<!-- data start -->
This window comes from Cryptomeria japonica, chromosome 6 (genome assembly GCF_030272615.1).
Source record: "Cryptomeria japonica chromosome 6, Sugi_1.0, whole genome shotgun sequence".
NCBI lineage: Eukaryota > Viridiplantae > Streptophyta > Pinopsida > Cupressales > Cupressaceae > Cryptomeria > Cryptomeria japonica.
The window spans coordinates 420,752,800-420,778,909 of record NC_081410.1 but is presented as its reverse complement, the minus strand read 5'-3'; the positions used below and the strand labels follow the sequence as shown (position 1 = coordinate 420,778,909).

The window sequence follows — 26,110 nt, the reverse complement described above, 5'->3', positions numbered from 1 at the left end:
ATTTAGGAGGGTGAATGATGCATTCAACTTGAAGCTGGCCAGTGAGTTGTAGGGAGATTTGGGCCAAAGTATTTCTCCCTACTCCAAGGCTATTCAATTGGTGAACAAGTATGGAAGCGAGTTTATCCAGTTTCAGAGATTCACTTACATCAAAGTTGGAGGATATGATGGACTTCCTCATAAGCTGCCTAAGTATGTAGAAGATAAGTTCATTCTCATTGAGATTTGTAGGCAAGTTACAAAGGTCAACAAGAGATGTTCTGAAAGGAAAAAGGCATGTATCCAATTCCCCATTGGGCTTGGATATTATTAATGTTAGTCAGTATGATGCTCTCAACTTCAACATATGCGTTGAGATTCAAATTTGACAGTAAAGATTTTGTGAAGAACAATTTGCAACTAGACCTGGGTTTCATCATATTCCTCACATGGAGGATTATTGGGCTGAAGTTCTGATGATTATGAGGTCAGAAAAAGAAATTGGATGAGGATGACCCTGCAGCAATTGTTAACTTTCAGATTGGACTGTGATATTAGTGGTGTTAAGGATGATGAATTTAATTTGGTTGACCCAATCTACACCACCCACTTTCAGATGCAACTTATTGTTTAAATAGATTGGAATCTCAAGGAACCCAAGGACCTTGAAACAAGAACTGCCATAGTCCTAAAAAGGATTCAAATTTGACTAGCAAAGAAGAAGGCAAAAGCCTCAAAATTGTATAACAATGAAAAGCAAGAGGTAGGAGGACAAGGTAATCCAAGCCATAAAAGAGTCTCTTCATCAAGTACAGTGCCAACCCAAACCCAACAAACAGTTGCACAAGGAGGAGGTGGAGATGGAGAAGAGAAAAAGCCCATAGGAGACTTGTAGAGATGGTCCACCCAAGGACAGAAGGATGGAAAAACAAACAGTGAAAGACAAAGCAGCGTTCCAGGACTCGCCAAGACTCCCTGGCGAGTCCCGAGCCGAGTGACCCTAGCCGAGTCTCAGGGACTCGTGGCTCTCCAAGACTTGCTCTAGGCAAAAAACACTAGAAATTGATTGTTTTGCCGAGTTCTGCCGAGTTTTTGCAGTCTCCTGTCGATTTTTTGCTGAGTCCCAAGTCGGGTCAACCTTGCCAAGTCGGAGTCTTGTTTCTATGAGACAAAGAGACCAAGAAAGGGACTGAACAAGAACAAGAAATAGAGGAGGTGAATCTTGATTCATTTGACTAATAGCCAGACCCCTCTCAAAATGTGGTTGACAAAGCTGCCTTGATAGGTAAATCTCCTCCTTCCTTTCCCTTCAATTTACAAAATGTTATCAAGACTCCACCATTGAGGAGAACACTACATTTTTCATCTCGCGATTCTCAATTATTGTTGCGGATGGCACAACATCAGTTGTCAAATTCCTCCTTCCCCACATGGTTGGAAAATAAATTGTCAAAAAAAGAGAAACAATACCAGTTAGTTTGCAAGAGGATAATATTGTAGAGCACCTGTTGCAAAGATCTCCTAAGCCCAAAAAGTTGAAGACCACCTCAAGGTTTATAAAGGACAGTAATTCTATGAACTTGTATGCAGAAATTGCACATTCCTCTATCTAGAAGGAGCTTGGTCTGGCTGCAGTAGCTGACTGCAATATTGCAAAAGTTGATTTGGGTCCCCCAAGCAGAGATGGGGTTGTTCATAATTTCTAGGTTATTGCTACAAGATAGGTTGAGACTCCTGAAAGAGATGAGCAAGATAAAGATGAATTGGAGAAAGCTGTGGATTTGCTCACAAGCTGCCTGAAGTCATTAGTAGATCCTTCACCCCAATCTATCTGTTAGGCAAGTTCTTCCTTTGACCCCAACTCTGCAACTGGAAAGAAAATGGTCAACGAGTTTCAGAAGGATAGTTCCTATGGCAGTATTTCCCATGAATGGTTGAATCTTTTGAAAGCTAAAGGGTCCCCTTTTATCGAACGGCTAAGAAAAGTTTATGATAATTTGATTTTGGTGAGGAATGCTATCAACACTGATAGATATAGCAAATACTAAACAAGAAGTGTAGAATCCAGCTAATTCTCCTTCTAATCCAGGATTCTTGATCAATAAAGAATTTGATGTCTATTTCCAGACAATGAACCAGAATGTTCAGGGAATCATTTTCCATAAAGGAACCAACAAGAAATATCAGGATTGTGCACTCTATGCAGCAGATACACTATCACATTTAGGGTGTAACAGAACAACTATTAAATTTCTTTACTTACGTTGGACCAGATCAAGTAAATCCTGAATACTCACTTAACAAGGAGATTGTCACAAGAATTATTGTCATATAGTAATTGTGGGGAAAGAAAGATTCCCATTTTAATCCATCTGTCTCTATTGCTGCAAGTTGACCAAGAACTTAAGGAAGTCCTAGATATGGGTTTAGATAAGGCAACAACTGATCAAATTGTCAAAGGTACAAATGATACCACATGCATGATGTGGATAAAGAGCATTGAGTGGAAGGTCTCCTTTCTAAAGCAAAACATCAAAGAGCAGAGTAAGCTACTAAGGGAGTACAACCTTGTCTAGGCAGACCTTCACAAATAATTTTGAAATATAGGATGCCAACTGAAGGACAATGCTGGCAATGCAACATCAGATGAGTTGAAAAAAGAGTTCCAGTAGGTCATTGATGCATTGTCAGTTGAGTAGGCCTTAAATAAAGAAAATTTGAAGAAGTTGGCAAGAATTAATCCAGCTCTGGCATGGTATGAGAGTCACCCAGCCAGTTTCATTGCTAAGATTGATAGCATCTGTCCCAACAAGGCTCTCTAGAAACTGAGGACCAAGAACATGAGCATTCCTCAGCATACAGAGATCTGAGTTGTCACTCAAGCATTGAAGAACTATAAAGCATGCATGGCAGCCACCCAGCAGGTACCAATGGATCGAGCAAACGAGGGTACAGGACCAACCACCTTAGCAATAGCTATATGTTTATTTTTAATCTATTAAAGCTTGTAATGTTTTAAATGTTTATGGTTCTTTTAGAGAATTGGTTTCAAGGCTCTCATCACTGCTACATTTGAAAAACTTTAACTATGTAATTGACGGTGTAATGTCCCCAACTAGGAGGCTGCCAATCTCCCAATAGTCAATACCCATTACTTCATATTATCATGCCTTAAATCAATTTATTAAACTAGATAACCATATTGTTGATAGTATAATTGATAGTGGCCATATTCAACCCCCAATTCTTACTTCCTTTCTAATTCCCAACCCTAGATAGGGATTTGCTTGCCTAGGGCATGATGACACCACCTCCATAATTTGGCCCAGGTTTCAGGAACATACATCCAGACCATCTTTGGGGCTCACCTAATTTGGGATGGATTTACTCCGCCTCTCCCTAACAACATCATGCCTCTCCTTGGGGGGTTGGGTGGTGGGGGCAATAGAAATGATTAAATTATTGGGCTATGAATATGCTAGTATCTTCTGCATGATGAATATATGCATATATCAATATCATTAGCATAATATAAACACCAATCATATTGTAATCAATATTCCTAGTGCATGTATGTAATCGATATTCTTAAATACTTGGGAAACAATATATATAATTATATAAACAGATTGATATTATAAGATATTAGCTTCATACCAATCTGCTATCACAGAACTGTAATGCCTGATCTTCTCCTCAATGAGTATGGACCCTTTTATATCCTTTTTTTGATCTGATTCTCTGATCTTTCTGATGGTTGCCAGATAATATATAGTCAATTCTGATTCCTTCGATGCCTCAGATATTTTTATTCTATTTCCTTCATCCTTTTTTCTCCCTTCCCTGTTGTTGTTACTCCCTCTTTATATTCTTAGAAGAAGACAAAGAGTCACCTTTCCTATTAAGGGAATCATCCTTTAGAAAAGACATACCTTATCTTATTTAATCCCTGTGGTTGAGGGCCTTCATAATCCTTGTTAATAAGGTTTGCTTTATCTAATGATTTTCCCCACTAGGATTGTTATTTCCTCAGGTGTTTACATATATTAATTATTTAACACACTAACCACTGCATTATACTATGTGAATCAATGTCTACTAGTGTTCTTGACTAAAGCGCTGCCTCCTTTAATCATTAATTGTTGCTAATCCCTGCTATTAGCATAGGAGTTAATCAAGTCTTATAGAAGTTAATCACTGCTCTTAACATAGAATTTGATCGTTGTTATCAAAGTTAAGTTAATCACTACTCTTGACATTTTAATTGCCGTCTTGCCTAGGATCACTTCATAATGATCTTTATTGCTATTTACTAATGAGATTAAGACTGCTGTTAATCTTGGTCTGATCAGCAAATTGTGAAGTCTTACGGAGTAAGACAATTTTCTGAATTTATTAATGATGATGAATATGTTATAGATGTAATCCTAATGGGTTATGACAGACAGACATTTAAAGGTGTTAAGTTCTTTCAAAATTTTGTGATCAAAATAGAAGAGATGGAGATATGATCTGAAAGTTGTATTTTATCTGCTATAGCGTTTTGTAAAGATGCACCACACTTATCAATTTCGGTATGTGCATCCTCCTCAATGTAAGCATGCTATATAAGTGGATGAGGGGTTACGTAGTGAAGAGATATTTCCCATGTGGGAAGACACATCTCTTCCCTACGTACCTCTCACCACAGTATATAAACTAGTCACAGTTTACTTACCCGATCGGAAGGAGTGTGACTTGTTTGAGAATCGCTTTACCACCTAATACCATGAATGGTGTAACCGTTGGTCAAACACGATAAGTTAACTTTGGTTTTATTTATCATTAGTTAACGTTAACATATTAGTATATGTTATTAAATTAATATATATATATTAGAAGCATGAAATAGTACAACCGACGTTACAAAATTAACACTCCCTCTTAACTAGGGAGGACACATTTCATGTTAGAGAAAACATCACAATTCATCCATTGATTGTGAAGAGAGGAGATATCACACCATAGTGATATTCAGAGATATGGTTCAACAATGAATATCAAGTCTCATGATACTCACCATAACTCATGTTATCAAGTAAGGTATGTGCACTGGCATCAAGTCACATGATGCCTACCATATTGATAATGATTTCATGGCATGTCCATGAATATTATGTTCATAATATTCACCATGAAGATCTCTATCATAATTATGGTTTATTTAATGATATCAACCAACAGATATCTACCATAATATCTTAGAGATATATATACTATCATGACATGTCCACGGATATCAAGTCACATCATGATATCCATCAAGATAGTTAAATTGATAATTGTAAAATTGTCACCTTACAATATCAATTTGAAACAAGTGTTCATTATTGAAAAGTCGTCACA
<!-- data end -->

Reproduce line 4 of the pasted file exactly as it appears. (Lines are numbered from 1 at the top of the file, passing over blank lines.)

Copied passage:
The window spans coordinates 420,752,800-420,778,909 of record NC_081410.1 but is presented as its reverse complement, the minus strand read 5'-3'; the positions used below and the strand labels follow the sequence as shown (position 1 = coordinate 420,778,909).